Roadside Finds: Dwight, Illinois

Ambler’s Texaco Gas Station on Historic Route 66, Dwight, Illinois

For our drive from Wisconsin back to Charlotte, we decided to stick completely to back roads.  Taking 2 1/2 days to make a drive that many would make in 1 is just the way we roll.  We encountered a number of interesting places along the way, some planned, many unexpected.

Ambler’s Texaco Gas Station on Historic Route 66, Dwight, Illinois
Ambler’s Texaco Gas Station on Historic Route 66, Dwight, Illinois
Ambler’s Texaco Gas Station on Historic Route 66, Dwight, Illinois
Ambler’s Texaco Gas Station on Historic Route 66, Dwight, Illinois

Case in point is our stop in Dwight, Illinois.  We were attracted to Dwight because of the old Texaco gas station that is associated with Route 66.  While at the gas station, I spoke with the docent there who encouraged me to visit some of the other landmarks in  town, including the historic railroad depot.  Never one to pass up a railroad depot unknowingly, we headed into town.

The Chicago & Alton Railroad designed Dwight in 1854 around a “depot ground” between two main streets. By 1891, the expanding town needed a new station. The railroad hired Henry Ives Cobb to design this Richardson Romanesque building. It was listed in the National Register of Historic Places in 1982.
The Chicago & Alton Railroad designed Dwight in 1854 around a “depot ground” between two main streets. By 1891, the expanding town needed a new station. The railroad hired Henry Ives Cobb to design this Richardson Romanesque building. It was listed in the National Register of Historic Places in 1982.
The Chicago & Alton Railroad designed Dwight in 1854 around a “depot ground” between two main streets. By 1891, the expanding town needed a new station. The railroad hired Henry Ives Cobb to design this Richardson Romanesque building. It was listed in the National Register of Historic Places in 1982.

In addition to the depot, there is a bank building designed by Frank Lloyd Wright and a building  that once housed an at-that-time famous treatment center for alcoholism.  We couldn’t find the windmill or the church immediately and decided to not take more time looking.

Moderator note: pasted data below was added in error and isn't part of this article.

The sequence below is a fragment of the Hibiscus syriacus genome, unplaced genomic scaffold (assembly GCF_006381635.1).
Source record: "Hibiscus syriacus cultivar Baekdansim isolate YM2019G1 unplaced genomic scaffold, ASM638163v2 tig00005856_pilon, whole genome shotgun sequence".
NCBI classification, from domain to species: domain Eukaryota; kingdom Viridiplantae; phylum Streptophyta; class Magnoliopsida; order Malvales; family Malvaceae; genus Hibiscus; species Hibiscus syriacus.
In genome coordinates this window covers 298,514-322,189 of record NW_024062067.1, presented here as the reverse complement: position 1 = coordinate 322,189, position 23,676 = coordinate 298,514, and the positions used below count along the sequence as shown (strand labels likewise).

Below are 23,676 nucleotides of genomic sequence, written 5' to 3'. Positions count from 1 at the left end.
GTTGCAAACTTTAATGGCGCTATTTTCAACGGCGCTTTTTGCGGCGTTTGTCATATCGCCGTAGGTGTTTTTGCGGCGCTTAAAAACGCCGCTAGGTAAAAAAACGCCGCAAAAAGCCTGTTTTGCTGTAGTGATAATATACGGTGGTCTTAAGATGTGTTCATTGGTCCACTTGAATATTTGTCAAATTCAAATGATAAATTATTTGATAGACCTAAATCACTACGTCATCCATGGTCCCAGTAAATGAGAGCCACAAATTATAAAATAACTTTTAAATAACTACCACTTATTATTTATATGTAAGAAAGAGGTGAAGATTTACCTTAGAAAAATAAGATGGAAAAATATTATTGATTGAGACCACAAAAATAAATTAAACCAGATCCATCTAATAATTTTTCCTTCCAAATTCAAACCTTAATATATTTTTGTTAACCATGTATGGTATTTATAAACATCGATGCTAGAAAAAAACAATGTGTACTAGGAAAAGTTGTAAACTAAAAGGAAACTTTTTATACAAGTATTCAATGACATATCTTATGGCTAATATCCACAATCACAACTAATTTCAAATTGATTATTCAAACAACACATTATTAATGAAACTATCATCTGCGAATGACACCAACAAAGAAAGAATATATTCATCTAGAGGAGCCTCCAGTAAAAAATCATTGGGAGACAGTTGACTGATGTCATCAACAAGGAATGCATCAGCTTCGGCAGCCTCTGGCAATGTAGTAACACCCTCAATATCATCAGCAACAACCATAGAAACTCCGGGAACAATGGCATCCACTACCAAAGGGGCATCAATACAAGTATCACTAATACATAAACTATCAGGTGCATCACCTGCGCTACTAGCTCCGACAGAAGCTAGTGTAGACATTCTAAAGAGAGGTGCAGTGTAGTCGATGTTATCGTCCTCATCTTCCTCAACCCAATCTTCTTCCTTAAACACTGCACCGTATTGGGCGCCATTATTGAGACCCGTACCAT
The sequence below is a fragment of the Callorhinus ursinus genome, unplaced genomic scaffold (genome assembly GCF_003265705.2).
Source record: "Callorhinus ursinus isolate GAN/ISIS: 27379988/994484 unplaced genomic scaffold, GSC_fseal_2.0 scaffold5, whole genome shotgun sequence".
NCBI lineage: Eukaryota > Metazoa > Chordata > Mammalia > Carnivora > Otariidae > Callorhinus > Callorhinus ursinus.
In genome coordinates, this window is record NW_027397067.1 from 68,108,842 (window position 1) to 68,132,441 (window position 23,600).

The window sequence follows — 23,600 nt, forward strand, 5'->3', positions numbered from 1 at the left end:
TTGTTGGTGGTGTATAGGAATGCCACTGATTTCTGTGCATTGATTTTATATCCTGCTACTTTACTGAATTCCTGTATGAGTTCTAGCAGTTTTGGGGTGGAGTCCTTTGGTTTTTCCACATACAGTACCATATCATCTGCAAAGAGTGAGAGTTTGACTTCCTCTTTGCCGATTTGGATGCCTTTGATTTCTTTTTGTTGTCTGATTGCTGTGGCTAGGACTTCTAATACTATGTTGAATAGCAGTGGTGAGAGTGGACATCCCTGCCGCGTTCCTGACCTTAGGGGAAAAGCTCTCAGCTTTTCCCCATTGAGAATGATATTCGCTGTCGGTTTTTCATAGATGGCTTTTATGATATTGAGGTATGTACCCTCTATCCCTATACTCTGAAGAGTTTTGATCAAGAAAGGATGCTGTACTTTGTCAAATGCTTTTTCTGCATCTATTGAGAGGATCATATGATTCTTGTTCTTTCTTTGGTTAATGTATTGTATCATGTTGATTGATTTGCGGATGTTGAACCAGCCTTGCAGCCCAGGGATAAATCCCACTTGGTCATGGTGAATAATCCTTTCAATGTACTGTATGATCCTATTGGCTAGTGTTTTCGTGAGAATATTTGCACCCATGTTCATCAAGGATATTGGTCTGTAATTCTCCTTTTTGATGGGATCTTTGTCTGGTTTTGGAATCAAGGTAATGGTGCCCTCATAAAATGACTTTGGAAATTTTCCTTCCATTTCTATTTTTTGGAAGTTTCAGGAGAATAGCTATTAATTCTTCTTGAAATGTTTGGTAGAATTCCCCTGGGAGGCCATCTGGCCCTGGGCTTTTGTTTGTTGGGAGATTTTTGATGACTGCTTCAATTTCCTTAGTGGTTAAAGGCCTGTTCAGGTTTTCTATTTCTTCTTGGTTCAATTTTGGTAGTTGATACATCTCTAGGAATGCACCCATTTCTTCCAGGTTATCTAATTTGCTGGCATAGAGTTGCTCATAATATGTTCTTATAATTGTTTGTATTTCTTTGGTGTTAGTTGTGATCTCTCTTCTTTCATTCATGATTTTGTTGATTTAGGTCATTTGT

Built in 1905, the First National Bank on West Main in Dwight, IL was designed by world-renowned architect Frank Lloyd Wright. Of the three banks he designed, it is the only one still in existence. Its simple yet dignified style rejected classical influences of the time.
William Fox Developmental Center in downtown Dwight, Illinois. The building originally housed The Keeley Institute, founded by Leslie Keeley in 1879, was the first to treat alcohol addiction as a disease rather than a vice. At its peak, 800 patients arrived here by train each week, and over 200 branches of the Institute were operating in the US and Europe. The famous “Keeley Cure,” reputedly gold chloride injections, we never accepted by the mainstream medical community.
Dwight, Illinois
Dwight, Illinois

6 thoughts on “Roadside Finds: Dwight, Illinois”

  1. Thanks for this post Tom. I admit to having a fascination with this route (as many do I suppose). I’ve driven various parts of it and have never been disappointed. I have often thought of doing the entire length of it at a leisurely pace. Dwight looks like a cool place indeed.

    1. Interestingly, the docent at the gas station told me that last year over 2/3 of their visitors were from Europe. Evidently Route 66 is popular on both sides of the Atlantic. Pacific, too!

      We want to eventually see the more “famous” parts of Route 66 out west – Arizona, New Mexico, Oklahoma, etc. For now that little slice will need to suffice.

  2. Humph, I wonder who Dwight was named after. Interesting post and informative. I have never heard of the Keeley Cure and did some research in which it seems to be a bit of a successful money scam. I love the train depot images and nature was kind enough to offer some lovely clouds for you.

    1. I wondered the same thing about the name, but did not see a reference to it in any of the usual places.

      I can’t imagine how “gold chloride injections” could possibly cure anything. Although maybe we should try it on the Coronavirus. 😉

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